Part 2: IWE Interview: One-on-one with Stacie Nevadomski Berdan
The Interview with IWE continues…
Q. What are you working on now?
A. I am actually getting back into a full-time role again, doing some new research and launching a few new social tools using digital technology. A little more than a year ago, my mother passed away. I had been helping her for the previous year (I feel immensely blessed that I had the time with her) and although I managed to be a daughter, mother, wife and business owner—the stress took its toll on me. Losing my Mom was very hard, and I decided that I needed some time. I reduced my speaking engagements and focused on just a few favorite clients. I’ll be getting back into full swing at the start of this summer.
Q. What excites and inspires you most?
A. I am passionate about communicating to as many people at all ages and walks of life the need to develop a global mindset. If more people around the world respected each other’s differences, acknowledged that we are more alike than different as human beings, the world would be a more peaceful place. I have found that especially in the U.S., people do not appreciate the value of learning another language, the life-changing experience of studying abroad, the beauty of learning about other people and cultures. But often times, after they’ve heard my rationale, they can see the value, and I know I’ve changed another mind. This inspires me to continue doing my work.
Q. Do you mentor or sponsor anyone?
A. People with international experience are not common so wherever I speak, I offer attendees or students to connect with me and engage with me on global topics. For many business school programs, I serve as a mentor, almost always to young women, who are considering pursuing an international career. I find that it is best for me to spread myself as far and wide as possible to help as many people as possible. But I have a soft spot for women looking to go global.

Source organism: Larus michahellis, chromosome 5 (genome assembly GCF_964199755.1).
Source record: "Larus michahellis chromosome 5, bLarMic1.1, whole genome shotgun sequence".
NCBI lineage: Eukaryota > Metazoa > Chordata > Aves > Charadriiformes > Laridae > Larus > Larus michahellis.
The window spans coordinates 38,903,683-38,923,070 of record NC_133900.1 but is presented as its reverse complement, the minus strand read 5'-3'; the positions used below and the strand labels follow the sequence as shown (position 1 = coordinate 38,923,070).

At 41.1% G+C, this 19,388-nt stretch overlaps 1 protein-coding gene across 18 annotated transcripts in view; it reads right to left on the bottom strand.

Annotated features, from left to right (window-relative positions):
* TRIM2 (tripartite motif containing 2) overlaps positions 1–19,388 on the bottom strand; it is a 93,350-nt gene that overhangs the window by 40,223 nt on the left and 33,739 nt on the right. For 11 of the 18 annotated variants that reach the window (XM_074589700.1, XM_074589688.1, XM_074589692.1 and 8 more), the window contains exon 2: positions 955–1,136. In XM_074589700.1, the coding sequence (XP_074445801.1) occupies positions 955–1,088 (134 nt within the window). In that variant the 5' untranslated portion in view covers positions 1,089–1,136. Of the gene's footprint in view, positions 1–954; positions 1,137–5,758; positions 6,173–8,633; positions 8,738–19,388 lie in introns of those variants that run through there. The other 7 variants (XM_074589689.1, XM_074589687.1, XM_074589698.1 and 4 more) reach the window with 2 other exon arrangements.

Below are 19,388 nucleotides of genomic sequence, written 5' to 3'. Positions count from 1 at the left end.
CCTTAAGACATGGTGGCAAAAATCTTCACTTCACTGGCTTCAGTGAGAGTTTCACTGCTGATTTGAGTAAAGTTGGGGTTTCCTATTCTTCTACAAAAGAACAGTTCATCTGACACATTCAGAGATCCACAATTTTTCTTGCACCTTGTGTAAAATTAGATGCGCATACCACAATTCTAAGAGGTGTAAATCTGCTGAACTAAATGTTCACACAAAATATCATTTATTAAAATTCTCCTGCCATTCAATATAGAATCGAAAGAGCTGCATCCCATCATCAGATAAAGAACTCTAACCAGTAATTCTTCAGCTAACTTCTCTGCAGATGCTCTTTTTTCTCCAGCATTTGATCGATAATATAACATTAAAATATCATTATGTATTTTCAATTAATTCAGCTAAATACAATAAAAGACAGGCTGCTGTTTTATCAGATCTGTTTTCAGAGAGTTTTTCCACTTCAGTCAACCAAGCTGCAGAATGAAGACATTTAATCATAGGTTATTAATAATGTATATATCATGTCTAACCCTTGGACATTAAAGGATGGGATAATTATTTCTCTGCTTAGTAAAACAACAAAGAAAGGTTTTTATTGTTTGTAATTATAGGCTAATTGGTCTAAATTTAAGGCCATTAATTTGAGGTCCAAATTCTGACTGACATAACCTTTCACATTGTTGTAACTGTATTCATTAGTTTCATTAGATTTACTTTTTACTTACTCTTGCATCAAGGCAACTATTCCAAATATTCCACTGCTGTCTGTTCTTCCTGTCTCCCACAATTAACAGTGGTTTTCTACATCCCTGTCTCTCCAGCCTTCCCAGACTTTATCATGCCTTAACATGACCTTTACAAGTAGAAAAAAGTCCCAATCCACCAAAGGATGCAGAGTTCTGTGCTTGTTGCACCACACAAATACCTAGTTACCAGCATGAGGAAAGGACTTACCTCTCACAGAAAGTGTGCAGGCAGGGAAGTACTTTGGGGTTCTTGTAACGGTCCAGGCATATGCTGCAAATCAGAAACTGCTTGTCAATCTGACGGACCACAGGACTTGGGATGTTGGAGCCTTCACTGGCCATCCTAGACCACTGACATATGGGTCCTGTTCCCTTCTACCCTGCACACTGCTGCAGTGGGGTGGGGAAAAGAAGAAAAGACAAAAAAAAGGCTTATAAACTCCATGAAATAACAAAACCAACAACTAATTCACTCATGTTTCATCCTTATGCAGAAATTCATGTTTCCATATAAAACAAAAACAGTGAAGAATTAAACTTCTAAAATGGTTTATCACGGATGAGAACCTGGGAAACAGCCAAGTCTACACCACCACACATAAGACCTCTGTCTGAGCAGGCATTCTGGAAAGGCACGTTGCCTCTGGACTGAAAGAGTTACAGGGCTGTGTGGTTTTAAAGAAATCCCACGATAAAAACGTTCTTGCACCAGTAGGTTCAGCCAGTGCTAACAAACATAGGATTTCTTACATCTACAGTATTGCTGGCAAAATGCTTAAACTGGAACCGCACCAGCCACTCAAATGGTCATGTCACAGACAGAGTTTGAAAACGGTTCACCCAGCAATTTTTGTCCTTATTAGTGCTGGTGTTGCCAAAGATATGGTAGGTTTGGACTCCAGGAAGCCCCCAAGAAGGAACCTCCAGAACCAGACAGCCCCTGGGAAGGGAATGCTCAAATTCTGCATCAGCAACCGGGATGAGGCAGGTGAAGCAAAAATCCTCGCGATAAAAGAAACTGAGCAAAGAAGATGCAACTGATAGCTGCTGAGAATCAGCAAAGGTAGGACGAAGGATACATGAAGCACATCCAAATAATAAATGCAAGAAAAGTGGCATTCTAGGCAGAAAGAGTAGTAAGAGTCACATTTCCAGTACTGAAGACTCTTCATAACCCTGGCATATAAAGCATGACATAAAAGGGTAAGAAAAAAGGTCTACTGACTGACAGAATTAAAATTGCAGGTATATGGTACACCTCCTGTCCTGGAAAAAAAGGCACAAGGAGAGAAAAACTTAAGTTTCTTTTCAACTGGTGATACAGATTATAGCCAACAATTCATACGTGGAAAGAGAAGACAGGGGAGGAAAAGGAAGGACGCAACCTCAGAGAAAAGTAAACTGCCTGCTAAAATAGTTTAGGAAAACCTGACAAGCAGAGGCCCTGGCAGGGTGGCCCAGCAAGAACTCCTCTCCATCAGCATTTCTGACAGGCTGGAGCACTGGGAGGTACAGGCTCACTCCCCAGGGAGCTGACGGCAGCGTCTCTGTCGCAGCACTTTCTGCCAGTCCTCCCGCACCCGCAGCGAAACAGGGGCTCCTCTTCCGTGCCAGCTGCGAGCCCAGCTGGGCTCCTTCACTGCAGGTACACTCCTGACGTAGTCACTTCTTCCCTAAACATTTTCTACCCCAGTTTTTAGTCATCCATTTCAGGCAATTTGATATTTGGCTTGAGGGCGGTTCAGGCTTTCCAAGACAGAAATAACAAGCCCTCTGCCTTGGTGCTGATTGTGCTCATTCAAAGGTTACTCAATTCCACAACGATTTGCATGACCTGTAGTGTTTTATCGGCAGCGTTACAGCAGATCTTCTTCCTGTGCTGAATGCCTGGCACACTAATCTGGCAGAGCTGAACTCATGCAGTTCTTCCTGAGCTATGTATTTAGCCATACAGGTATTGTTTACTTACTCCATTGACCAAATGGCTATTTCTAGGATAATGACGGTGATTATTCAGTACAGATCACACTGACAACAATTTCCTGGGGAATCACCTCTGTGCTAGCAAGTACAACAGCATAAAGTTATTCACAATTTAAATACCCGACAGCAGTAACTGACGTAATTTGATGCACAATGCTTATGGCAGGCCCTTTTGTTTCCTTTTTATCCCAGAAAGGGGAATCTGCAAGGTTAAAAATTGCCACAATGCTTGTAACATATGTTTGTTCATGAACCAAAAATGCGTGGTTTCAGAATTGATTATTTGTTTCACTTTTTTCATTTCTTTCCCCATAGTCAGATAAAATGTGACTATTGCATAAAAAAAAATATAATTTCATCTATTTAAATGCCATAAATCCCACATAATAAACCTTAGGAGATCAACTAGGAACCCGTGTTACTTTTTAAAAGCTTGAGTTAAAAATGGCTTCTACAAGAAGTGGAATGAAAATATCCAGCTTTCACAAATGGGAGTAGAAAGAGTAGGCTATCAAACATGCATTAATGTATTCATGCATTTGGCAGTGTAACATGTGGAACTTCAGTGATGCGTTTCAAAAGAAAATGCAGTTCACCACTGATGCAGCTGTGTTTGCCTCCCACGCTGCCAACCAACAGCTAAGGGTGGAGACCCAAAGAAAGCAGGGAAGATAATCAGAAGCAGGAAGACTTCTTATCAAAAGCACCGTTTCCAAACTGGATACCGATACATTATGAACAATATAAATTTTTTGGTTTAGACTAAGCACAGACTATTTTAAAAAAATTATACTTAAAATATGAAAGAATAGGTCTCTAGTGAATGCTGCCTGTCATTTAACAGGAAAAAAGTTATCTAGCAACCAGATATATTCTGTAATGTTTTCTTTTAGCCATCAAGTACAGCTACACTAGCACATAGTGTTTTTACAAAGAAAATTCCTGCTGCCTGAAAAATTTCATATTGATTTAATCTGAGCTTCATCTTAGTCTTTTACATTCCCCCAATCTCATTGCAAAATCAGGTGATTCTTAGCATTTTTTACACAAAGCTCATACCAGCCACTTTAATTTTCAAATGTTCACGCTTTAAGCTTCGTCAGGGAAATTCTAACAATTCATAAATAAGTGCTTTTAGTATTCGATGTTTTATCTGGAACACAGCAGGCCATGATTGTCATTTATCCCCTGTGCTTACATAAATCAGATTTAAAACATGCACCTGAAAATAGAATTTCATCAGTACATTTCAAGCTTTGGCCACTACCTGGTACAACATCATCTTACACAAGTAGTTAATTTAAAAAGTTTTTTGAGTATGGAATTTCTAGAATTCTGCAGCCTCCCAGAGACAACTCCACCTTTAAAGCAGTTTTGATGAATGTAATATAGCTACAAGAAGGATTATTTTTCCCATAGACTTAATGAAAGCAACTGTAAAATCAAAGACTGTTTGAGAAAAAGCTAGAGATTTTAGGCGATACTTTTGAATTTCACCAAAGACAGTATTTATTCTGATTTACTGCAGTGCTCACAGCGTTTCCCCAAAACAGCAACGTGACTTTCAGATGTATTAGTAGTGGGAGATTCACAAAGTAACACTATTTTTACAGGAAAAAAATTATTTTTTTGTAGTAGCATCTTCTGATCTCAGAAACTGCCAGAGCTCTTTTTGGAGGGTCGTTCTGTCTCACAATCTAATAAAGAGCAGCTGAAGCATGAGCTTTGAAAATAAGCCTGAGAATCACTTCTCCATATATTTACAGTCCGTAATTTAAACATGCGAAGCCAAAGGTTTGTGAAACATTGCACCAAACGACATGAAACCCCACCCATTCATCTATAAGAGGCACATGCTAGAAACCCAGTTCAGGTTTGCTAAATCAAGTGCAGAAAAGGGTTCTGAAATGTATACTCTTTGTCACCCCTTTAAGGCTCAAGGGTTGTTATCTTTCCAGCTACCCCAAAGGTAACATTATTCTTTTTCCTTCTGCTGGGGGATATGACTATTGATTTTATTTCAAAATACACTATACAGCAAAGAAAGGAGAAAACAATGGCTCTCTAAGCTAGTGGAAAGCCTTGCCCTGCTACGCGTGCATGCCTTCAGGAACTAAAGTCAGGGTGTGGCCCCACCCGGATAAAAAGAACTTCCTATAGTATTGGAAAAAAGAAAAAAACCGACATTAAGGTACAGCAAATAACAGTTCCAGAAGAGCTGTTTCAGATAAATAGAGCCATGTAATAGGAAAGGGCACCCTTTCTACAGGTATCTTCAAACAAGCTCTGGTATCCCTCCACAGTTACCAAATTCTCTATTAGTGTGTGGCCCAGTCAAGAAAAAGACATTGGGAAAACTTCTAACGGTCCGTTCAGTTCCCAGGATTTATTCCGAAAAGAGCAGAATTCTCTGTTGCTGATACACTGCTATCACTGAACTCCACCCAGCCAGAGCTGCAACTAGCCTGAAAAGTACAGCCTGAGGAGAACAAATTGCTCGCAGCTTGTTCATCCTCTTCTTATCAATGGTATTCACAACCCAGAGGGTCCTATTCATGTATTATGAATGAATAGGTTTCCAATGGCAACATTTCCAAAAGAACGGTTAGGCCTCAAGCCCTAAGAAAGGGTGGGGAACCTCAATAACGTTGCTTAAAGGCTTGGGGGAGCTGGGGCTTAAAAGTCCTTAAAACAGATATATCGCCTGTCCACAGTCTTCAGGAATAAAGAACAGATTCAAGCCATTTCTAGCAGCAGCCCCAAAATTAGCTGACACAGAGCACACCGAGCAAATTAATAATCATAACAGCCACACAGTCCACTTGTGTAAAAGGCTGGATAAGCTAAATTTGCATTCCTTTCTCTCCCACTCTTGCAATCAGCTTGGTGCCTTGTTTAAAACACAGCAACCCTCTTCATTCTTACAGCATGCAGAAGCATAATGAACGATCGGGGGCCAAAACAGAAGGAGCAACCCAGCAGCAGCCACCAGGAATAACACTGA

Q. How important do you think it is to have a mentor and/or sponsor?
A. I think mentors are very important, but they must be authentic to be as beneficial as possible. And so within networks, organizations, workplaces mentoring is critical, especially for women. I believe that women helping women is supremely important if we are to keep advancing our causes. And so while I would not call it mentoring, any type of help or advice—even choosing physicians and business partners who are women—that I can take makes an impact.
Q. Finally, what ‘floats your boat’? What do you like to do in your spare time?
A. I am a foodie and so eating and cooking (mostly!) healthy dishes from around the world for family and friends is a joy. I love to exercise and practice yoga, lift weights, and hike high and low, short and long trails. I enjoy gardening, specifically flowers, and love getting my hands in the dirt. I am a voracious reader and am always looking for great reads, and for people to discuss books with. I love to travel and am especially happy when I’m able to combine one or all of the above on the road with my husband, Mike, my twin daughters, and/or friends I’ve made around the world. The world is an immensely interesting place, and I feel fortunate to have explored a lot of it—but not nearly enough of it.